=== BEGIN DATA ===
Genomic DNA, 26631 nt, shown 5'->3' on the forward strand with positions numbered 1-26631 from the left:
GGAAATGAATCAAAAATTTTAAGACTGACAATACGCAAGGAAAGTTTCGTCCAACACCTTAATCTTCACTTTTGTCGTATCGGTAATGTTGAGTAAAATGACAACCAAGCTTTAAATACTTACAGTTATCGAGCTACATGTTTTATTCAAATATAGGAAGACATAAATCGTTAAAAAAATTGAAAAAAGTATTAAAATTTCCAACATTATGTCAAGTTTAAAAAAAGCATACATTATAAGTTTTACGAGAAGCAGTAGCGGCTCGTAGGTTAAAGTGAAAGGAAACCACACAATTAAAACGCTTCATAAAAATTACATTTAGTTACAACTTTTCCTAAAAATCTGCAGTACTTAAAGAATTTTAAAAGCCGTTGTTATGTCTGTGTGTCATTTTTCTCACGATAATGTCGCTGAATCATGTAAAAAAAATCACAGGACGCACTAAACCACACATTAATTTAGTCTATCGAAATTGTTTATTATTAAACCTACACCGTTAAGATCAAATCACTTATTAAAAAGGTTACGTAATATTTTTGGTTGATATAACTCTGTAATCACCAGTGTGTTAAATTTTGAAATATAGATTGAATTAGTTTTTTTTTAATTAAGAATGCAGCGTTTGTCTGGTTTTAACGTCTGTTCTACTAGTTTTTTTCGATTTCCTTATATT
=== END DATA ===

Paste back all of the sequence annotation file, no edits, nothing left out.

Genomic DNA, 26631 nt, shown 5'->3' on the forward strand with positions numbered 1-26631 from the left:
GGAAATGAATCAAAAATTTTAAGACTGACAATACGCAAGGAAAGTTTCGTCCAACACCTTAATCTTCACTTTTGTCGTATCGGTAATGTTGAGTAAAATGACAACCAAGCTTTAAATACTTACAGTTATCGAGCTACATGTTTTATTCAAATATAGGAAGACATAAATCGTTAAAAAAATTGAAAAAAGTATTAAAATTTCCAACATTATGTCAAGTTTAAAAAAAGCATACATTATAAGTTTTACGAGAAGCAGTAGCGGCTCGTAGGTTAAAGTGAAAGGAAACCACACAATTAAAACGCTTCATAAAAATTACATTTAGTTACAACTTTTCCTAAAAATCTGCAGTACTTAAAGAATTTTAAAAGCCGTTGTTATGTCTGTGTGTCATTTTTCTCACGATAATGTCGCTGAATCATGTAAAAAAAATCACAGGACGCACTAAACCACACATTAATTTAGTCTATCGAAATTGTTTATTATTAAACCTACACCGTTAAGATCAAATCACTTATTAAAAAGGTTACGTAATATTTTTGGTTGATATAACTCTGTAATCACCAGTGTGTTAAATTTTGAAATATAGATTGAATTAGTTTTTTTTTAATTAAGAATGCAGCGTTTGTCTGGTTTTAACGTCTGTTCTACTAGTTTTTTTCGATTTCCTTATATT